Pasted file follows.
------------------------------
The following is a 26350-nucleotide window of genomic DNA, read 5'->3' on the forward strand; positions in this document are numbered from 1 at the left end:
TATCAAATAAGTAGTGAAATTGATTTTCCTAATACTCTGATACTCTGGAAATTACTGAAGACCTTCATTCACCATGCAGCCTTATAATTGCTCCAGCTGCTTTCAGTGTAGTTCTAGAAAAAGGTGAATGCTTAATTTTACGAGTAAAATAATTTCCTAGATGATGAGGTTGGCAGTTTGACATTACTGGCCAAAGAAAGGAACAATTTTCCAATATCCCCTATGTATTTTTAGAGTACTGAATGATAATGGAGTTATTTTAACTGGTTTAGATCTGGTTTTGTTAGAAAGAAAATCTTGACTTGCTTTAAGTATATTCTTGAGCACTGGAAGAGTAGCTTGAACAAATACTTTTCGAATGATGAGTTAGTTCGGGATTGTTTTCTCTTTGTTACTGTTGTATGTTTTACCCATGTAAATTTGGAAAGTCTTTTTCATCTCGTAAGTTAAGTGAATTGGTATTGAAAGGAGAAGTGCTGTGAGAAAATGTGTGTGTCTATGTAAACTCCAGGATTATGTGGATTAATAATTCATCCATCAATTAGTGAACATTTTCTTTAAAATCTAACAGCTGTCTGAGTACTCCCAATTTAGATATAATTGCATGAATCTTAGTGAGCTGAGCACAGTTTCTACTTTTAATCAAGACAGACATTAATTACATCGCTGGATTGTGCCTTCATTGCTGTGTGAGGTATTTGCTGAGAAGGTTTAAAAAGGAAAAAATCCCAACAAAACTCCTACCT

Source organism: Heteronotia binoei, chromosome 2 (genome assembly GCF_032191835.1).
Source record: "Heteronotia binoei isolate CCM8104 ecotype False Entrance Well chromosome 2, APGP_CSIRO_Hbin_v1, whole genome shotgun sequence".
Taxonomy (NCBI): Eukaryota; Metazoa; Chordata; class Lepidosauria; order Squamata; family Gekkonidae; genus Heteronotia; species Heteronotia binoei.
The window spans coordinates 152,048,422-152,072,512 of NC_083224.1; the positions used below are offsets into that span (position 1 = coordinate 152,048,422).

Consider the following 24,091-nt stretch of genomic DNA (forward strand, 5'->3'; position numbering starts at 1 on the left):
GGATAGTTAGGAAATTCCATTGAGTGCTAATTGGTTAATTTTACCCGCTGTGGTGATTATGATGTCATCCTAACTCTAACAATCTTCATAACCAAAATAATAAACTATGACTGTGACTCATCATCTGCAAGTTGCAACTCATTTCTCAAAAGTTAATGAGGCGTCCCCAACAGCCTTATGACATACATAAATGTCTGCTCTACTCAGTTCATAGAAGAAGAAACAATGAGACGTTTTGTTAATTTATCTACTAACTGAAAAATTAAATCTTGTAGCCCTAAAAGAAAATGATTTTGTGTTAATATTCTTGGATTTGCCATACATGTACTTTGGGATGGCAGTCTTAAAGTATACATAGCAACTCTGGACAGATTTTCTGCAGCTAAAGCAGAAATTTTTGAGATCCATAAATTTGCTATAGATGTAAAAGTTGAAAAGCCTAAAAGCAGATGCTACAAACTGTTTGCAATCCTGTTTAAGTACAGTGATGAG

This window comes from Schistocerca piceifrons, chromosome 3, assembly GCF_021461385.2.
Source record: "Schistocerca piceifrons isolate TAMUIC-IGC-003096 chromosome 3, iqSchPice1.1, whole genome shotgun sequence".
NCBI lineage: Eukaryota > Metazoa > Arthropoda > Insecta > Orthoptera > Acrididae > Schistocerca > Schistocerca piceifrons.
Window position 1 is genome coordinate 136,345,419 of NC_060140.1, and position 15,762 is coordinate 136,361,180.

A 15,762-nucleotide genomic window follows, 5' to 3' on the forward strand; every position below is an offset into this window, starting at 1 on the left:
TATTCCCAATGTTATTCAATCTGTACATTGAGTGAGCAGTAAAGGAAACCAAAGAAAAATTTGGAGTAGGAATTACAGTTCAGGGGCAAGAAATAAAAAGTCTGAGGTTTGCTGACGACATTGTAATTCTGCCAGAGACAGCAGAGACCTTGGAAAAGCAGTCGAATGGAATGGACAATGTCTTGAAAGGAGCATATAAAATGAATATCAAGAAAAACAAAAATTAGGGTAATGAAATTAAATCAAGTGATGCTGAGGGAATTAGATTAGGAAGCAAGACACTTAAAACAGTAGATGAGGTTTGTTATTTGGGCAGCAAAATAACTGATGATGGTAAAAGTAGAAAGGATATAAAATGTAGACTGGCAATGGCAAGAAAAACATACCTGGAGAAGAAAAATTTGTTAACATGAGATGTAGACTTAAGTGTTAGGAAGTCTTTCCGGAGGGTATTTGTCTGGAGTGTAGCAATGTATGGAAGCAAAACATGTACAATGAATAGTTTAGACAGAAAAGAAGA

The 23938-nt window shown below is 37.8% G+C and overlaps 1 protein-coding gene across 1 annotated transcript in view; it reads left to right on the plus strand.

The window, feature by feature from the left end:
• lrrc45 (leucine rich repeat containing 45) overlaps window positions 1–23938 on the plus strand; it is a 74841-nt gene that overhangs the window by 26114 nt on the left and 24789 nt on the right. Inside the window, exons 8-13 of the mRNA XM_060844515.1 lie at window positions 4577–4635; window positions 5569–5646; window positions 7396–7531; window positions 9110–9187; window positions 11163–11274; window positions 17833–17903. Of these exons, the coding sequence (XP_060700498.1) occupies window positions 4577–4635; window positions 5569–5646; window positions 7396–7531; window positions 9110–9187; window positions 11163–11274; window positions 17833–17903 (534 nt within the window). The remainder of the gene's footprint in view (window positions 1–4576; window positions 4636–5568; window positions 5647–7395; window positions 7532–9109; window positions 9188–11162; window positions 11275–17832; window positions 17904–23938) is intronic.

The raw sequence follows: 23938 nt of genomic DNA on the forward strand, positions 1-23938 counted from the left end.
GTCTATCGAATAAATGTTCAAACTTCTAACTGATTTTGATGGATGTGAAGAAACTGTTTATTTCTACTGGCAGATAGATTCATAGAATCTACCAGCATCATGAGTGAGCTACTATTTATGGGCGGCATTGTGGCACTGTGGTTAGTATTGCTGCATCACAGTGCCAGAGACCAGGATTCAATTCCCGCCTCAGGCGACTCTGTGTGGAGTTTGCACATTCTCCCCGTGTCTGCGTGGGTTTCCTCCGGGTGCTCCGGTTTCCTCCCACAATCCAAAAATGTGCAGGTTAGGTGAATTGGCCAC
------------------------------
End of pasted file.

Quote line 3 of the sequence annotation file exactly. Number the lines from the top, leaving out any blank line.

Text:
Source organism: Heteronotia binoei, chromosome 2 (genome assembly GCF_032191835.1).